The inhibitory effect of pectin on TRY activity

WFP (20 μL/well) dissolved in distilled water, phosphate buffer saline (50 mmol/L, 100 μL/well, PBS), and L-DOPA (5 mmol/L, 60 μL/well) were incubated in 96-well plates for 10 min at 37 °C in an atmosphere of 5% CO2. Then the mushroom tyrosinase solution (100 U/mg, 40 μL/well) was added to mix rapidly and evenly, and incubated at 37 °C for 20 min. The absorbance was read at 475 nm on a microplate reader (Epoch, Bio-Tek company, USA).

The inhibition rate was calculated using Eq. (2).

$$\mathrm{The}\;\mathrm{inhibition}\;\mathrm{rate}\;\left(\%\right)=\left[1-\left({\mathrm A}_1-{\mathrm A}_2\right)/\left({\mathrm A}_3-{\mathrm A}_4\right)\right]\times100$$

Analysis of the effect of melanin synthesis on A375 cells induced by α-MSH

Cell culture

A375 cells were purchased from the American Type Culture Collection (VA, USA), cultivated at 37 °C in an atmosphere of 5% CO2, and maintained in Dulbecco’s Modified Eagle Medium/High glucose (DMEM/HG) with 10% fetal bovine serum (FBS) and antibiotics (0.2% gentamicin).

Cell viability assay

Cell viability was measured by using 3-(4,5-dimethylthiazolyl-2)-2,5- diphenyltetrazolium bromide (MTT, 5 mg/mL). In brief, A375 cells (5 × 103/well) were incubated in 96-well plates in 200 mL of DMEM containing 10% FBS and placed overnight. After treatment with α-MSH (2 μg/mL) for 12 h, the cells were treated with 0.125, 0.25, 0.5, 1, 2 and 4 mg/mL of WFP respectively for 12 h. Subsequently, the cells were incubated with MTT solution (0.5 mg/mL) for 4 h at 37 °C. The medium was removed and DMSO (150 mL/well) was added. The absorbance was read at 490 nm on a microplate reader (Epoch, Bio-Tek company, USA).

Measurement of melanin content

Melanin content in A375 cells induced by α-MSH was measured by using NaOH assay. Briefly, A375 cells (5 × 105/well) were incubated in 6-well plates overnight. The cells were stimulated with α-MSH (2 μg/mL) for 12 h and then maintained serial concentration for 12 h or 24 h. After the treatment, the cells were washed twice with PBS, detached with 0.25% Trypsin-EDTA solution, and subsequently centrifuged at 2700 g for 5 min. The cells were solubilized in 1 N NaOH containing 10% DMSO by boiling at 80 °C for 1.5 h. The absorbance was read at 470 nm on a microplate reader (Epoch, Bio-Tek company, USA).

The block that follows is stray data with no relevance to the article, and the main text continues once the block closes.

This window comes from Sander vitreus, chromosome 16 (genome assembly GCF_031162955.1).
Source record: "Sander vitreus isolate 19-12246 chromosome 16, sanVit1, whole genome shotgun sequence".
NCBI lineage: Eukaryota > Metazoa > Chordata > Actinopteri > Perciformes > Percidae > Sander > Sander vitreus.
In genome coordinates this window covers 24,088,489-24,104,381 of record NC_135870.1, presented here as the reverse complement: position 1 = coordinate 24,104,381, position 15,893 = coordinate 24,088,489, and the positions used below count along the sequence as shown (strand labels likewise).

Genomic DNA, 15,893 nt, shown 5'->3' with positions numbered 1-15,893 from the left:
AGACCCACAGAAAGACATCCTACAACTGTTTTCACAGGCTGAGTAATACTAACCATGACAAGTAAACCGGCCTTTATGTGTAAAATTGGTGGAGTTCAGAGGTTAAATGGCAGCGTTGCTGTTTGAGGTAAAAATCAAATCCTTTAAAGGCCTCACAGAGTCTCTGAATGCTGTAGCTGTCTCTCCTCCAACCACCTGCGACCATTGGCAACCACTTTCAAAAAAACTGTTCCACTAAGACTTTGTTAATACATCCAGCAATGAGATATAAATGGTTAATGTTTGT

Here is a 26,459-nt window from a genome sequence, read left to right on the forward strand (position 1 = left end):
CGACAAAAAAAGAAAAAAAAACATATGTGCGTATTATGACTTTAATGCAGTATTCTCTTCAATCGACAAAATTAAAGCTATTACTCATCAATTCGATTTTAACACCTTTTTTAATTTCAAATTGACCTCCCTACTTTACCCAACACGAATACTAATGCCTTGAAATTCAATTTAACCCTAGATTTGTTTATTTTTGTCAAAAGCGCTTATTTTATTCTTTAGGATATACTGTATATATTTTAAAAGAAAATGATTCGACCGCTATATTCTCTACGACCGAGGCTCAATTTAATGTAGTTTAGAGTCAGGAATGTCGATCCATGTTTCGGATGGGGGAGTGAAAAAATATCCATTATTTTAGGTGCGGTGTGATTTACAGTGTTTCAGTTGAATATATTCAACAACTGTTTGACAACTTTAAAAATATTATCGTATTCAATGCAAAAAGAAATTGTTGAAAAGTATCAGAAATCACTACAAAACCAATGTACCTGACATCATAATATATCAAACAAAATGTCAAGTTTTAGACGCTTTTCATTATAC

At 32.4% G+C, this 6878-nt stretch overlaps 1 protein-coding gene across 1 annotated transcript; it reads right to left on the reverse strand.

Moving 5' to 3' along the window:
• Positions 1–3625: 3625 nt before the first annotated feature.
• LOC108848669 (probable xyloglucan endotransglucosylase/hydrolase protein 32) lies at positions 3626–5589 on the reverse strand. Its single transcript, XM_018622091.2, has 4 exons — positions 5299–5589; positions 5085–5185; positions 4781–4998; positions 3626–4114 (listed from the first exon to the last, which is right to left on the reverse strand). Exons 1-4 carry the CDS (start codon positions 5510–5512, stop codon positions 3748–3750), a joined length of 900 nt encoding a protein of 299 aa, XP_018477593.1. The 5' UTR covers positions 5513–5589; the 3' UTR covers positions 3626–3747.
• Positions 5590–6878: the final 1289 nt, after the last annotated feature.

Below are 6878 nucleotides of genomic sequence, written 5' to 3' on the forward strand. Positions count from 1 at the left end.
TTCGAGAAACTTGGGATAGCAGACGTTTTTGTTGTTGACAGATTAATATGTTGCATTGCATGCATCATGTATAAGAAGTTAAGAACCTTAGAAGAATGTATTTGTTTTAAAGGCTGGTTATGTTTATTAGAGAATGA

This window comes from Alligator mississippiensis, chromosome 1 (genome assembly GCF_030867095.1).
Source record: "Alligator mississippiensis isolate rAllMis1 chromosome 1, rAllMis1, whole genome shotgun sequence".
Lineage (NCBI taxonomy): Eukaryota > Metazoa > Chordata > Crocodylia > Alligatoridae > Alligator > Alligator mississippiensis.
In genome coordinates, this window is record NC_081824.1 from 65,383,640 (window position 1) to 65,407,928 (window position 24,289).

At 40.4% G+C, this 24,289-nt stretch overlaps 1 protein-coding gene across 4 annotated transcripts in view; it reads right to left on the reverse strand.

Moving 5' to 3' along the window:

Intracellular TRY activity

TRY activity in A375 cells was evaluated by measuring the oxidation rate of DL-dopa. A375 cells (5 × 104/well) were incubated in 6-well plates for 12 h, The cells were stimulated with α-MSH (2 μg/mL) for 12 h, and then maintained in several medium containing a serial of concentration of wampee for 12 h. After treatment, the cells were washed twice with PBS and lysed with 1% Triton X-100/PBS. The cell lysates were centrifuged at 800 rpm for 5 min. After the cell lysates were quantified at protein levels and adjusted protein concentrations with 1% Triton X-100/PBS, the supernatants of each cell lysate (30 mg) were dissolved in 100 mL of sodium phosphate buffer (0.1 mM, pH 6.8) and mixed with 100 mL of L-DOPA (5 mM) in a 96-well plate. The mixture was incubated at 37 °C for 25 min in an atmosphere of avoided light and its absorbance was read at 450 nm on a microplate reader (Epoch, Bio-Tek company, USA).

Western blot analysis

After treating A375 cells with α-MSH (2 μg/mL) and several medium containing a serial of concentration of wampee for 24 h, the cells were washed twice with PBS and lysed with lysis buffer containing protease and phosphatase inhibitors. Protein concentrations were measured by using BCA assay. The samples with aliquots of (40 mg/sample) were resolved by 10% sodium dodecyl sulfate-polyacrylamide gel electrophoresis and transferred to polyvinylidene fluoride membranes. The membrane was blocked with 5% nonfat milk (w/v) for 2 h and incubated for about 14 h with primary antibodies. After treatment, the immunoblots were incubated with suitable secondary antibodies for 2 h and detected using an ECL luminescence reagent. The results were visualized and analyzed using Image J analysis software.

Data and statistical analysis

The data was expressed as the mean ± standard deviation (SD) from three independent experiments. One-way analysis of variance (ANOVA) with Dunnett’s post-hoc test was performed with the statistical significance using the SPSS program version. P < 0.05 level was considered as the significance of differences.


Purification of WFP and physicochemical properties

The crude pectin (WFP) from wampee fruit is extracted by hydrochloric acid, and precipitated by ethanol. In this work, we obtained about 6.54% yield of crude pectin, which suggested the existence of abundant content of pectin. Subsequently, pectin was dissolved in water, repeated freezing and thawing, and dialyzed with different molecular weight dialysis bags. Theoretically, the molecular weight of pectin obtained by purification is more than 100 kDa. In this study, the Mw was calculated as 5.271 × 105 Da (Table 1). The pectin exhibited no obvious impurity peak (Fig. 1), revealing the homogeneity. Thus, the separation method was suitable according to the result of the molecular weight and distribution of purified pectin. As shown in Table 1, the content of galacturonic acid was significantly higher than 65% of the national standard. The results showed that the quality of pectin was great. The FT-IR spectra of WFP, exhibiting various and typical absorption peaks, were performed in the region 4000 ~ 400 cm− 1 as shown in Fig. 2.